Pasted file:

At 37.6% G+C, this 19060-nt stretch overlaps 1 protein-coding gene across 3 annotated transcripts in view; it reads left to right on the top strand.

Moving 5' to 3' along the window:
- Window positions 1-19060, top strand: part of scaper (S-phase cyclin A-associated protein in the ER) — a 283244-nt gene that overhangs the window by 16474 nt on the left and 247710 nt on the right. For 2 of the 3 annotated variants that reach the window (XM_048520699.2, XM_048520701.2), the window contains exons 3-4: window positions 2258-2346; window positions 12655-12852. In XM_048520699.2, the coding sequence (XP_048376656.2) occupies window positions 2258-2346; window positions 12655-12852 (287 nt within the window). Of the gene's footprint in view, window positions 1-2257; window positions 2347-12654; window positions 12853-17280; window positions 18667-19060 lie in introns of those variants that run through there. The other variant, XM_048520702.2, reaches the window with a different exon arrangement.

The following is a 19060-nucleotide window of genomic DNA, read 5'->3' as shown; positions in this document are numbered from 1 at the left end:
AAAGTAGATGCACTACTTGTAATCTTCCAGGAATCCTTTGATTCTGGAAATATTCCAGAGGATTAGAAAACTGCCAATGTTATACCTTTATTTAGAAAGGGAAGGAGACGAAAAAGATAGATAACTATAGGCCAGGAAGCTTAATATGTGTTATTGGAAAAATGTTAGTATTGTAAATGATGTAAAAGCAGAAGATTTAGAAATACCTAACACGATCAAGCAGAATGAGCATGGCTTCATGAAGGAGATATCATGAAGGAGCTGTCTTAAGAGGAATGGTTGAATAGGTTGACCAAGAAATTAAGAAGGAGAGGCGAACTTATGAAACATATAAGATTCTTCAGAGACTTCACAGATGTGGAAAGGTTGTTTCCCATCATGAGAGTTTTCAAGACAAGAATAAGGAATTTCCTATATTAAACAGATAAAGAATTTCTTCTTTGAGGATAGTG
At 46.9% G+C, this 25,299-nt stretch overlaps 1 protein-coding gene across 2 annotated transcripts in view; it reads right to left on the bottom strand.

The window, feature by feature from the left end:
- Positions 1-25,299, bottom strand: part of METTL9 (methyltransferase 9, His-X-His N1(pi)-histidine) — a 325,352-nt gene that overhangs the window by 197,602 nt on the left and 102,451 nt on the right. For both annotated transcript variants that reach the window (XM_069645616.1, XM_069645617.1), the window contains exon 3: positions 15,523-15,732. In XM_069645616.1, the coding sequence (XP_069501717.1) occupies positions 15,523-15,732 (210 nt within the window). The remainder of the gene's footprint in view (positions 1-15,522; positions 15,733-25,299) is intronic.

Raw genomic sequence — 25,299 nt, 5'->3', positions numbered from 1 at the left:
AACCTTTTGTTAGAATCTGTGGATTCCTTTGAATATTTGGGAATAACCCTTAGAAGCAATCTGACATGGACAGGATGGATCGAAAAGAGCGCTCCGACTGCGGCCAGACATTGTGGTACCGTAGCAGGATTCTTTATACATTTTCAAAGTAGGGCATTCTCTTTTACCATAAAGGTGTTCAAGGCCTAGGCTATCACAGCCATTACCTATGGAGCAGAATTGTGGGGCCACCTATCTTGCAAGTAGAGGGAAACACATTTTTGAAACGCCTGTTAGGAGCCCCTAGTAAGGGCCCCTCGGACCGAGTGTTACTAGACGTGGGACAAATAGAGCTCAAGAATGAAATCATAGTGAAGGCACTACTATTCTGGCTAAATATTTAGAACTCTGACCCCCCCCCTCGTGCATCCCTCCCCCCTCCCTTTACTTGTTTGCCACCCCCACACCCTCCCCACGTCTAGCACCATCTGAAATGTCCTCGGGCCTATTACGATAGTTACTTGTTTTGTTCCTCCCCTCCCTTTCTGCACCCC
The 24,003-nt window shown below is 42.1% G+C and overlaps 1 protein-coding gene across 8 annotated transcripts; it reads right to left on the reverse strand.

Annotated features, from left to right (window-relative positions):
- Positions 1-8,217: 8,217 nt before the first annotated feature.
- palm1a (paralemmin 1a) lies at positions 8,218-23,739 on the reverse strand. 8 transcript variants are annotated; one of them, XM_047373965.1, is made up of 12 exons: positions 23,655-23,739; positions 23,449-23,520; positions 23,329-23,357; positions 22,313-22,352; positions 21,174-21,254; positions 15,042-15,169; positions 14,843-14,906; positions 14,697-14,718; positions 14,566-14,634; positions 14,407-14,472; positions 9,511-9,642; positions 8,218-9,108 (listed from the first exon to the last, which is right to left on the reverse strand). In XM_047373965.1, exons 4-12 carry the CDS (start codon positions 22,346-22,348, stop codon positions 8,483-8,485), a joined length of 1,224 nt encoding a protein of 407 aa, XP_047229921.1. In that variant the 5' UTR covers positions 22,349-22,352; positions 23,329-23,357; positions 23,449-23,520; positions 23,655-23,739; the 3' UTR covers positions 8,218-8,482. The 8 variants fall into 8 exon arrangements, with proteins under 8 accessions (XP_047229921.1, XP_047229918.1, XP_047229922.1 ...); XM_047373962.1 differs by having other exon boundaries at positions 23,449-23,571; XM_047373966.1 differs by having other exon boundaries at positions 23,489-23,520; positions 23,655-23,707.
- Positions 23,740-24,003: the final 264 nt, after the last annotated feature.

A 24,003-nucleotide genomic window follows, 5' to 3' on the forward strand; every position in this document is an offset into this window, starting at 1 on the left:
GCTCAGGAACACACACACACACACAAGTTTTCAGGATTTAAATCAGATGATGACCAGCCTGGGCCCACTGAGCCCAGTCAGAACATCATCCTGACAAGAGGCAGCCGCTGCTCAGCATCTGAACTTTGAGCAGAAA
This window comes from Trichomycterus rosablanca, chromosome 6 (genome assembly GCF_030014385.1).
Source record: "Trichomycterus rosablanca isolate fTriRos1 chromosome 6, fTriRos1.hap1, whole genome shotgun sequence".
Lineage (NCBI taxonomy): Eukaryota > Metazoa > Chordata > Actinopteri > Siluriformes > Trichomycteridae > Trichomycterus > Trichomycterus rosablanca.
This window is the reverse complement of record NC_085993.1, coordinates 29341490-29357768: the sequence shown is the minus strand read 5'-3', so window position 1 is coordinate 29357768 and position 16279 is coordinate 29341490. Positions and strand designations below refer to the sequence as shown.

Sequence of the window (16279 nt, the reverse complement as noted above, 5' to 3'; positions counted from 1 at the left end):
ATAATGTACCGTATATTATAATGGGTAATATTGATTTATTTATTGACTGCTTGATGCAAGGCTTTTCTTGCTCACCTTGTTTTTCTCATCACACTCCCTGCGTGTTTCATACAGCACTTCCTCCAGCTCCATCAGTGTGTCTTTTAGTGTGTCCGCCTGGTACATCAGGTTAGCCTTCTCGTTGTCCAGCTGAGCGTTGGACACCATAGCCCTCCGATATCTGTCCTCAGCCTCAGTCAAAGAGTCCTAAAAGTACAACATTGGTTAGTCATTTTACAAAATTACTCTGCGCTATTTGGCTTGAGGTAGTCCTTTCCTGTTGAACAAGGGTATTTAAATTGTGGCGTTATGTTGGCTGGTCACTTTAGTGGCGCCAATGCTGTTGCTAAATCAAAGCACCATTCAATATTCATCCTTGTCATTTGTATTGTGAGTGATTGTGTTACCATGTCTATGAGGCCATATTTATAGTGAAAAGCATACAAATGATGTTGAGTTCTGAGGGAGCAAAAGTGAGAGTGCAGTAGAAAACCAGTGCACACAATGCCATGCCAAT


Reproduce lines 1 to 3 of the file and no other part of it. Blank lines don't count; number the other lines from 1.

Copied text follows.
At 37.6% G+C, this 19060-nt stretch overlaps 1 protein-coding gene across 3 annotated transcripts in view; it reads left to right on the top strand.

Moving 5' to 3' along the window:
- Window positions 1-19060, top strand: part of scaper (S-phase cyclin A-associated protein in the ER) — a 283244-nt gene that overhangs the window by 16474 nt on the left and 247710 nt on the right. For 2 of the 3 annotated variants that reach the window (XM_048520699.2, XM_048520701.2), the window contains exons 3-4: window positions 2258-2346; window positions 12655-12852. In XM_048520699.2, the coding sequence (XP_048376656.2) occupies window positions 2258-2346; window positions 12655-12852 (287 nt within the window). Of the gene's footprint in view, window positions 1-2257; window positions 2347-12654; window positions 12853-17280; window positions 18667-19060 lie in introns of those variants that run through there. The other variant, XM_048520702.2, reaches the window with a different exon arrangement.